“Dr. Shane helped us to hear past the hurt.
I was so nervous and embarrassed before coming into your office. Although we hadn’t been married very long, we had become so distant and resentful of each other that things seemed hopeless.
You were easy to talk to, and within a couple of sessions it felt like you had known us forever.
Initially, it was hard to trust your advice that ‘we needed to work on our friendship, and begin to trust that our spouse had a valid point that we both needed to try and hear — whether we agreed or not.’ However, I have come to realize both of us were legitimately hurt, and once I acknowledged his pain instead of denying it, he became able to hear and acknowledge mine.
While it felt refreshing to be heard and acknowledged, it felt more encouraging to recognize that by becoming a better listener I could possibly avoid hurting him that way in the future.
It is nice to know that you are only a phone call away in case we run into another problem. It was an eye-opening experience.”
Much to our surprise, we re-ignited the flame
I hadn’t felt love for my wife in at least 6 years. In fact, it was well beyond not loving her: I couldn’t stand being in the same room with her.
All we ever did was fight.
We had gotten to the point where it no longer mattered if the kids were standing right there. We would just slung mud at each other, denying the damage we were doing to our kids. Then one day while taking my son home he asked “why “don’t you like mommy anymore?,” the next day I decided to come to counseling for the sake of the kids.
I never expected Heather and I to find each other again. We resolved our conflicts, forgave each other and re-ignited the flame and friendship we once felt towards each other.
Thanks a million, AAMC.”
K., Lance & Heather — Bethesda, MD.
“The first 2 years were miserable, and the future seemed BLEAK…” That loving feeling was long gone.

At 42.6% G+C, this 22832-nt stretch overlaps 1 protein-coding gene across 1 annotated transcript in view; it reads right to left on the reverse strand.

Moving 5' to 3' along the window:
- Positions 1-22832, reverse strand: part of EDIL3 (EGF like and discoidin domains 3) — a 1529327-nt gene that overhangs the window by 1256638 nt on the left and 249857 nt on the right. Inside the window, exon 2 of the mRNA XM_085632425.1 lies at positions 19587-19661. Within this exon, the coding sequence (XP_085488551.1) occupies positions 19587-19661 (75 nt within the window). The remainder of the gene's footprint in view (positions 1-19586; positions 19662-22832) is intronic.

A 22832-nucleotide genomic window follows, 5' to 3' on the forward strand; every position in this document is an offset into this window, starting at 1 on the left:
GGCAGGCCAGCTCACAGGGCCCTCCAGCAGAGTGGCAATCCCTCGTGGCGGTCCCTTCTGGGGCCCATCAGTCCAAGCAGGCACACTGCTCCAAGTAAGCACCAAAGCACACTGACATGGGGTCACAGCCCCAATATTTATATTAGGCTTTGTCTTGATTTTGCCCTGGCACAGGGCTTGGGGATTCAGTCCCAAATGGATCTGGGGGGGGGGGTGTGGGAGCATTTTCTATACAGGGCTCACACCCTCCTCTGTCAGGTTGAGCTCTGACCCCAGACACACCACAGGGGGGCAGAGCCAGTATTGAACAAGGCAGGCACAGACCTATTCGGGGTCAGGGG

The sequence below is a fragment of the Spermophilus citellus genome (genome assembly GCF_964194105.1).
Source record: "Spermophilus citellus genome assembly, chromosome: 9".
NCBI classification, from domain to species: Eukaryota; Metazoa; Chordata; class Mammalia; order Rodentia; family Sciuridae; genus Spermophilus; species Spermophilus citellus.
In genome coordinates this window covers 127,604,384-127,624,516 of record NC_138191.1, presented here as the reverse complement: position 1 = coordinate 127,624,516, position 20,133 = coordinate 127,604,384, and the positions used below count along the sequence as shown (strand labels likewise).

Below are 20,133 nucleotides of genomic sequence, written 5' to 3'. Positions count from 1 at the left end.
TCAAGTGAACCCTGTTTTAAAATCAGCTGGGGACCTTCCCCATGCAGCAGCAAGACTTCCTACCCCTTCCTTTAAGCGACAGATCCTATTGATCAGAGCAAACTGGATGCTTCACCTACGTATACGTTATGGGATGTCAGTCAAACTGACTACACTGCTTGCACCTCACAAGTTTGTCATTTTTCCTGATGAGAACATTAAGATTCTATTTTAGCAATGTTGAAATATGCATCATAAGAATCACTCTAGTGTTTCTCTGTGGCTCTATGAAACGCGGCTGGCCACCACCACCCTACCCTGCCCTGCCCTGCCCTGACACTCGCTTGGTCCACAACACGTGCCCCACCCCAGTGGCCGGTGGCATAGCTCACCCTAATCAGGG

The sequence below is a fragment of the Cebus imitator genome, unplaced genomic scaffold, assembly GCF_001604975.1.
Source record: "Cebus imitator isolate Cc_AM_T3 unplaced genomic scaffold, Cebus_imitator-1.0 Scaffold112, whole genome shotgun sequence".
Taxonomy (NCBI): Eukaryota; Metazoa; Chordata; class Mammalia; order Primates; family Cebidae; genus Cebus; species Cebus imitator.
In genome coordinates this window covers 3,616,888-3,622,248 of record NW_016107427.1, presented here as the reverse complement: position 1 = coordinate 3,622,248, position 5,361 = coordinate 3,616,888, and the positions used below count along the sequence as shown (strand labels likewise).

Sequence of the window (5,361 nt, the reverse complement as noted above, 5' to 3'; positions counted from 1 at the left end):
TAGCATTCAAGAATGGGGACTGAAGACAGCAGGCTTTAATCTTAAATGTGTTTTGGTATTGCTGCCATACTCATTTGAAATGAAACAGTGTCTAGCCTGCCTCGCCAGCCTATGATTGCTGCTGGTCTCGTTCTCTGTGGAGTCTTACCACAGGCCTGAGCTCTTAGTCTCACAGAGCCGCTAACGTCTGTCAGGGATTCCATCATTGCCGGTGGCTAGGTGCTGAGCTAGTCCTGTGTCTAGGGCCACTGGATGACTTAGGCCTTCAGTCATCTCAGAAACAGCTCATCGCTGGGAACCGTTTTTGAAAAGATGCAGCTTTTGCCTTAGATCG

Although I pleaded with Joe to go to counseling, he refused. Time after time again, we would break up and would always get back together only to discover instead of getting better it always got much worse. Despite our love for each other, there was verbal – and, yes, even physical – abuse, and finally an affair.
Hopeless, I left the marriage.
He began counseling without me, and asked if I would come. At first, I refused. However, guilt overcame me (I am Catholic after all), and I wanted to be able to tell others that I had tried. Once I began to see some sincere changes in Joe, I decided to give it one last try.
For the last two years, it has been nice to be in love again — and, even more so, with Joe. We still have our challenges, but are happily married. I’ve rediscovered our connection, and we are buds again. And we are pregnant. I am excited (and relieved) to know our daughter will be born into a happy home.
J & S, Matthews — Burtonsville, MD
Despite being separated a few times, we learned how to resolve our differences in a win/win way, and that has made our marriage stronger and happier.
We had been living separately for over a year and a half. Both of us had accepted divorce as the next step, but reluctantly agreed to give it one last chance before we filed.
Our counseling breakthroughs at AAMC were simple, yet sometimes unimaginably meaningful. Over time, unexpressed resentments and hurts surfaced that we hadn’t been expressed in years. We were holding on to so much pain that it was no wonder we would have big fights over little things. To avoid conflict we had come to the point that we preferred to be in separate rooms.
I thought we were simply incompatible.
Our counselor was very candid and direct with us. We fought, shut down, laughed, cried together and had several set backs. Yet, through it all, we developed a better understanding of each other. Ultimately, we learned how to resolve our differences by creating ‘win/win vs. win/lose or lose/lose scenarios.’
Even though we still have our share of disagreements and fights, we remain very happily married to this day.”
Q and B — Virginia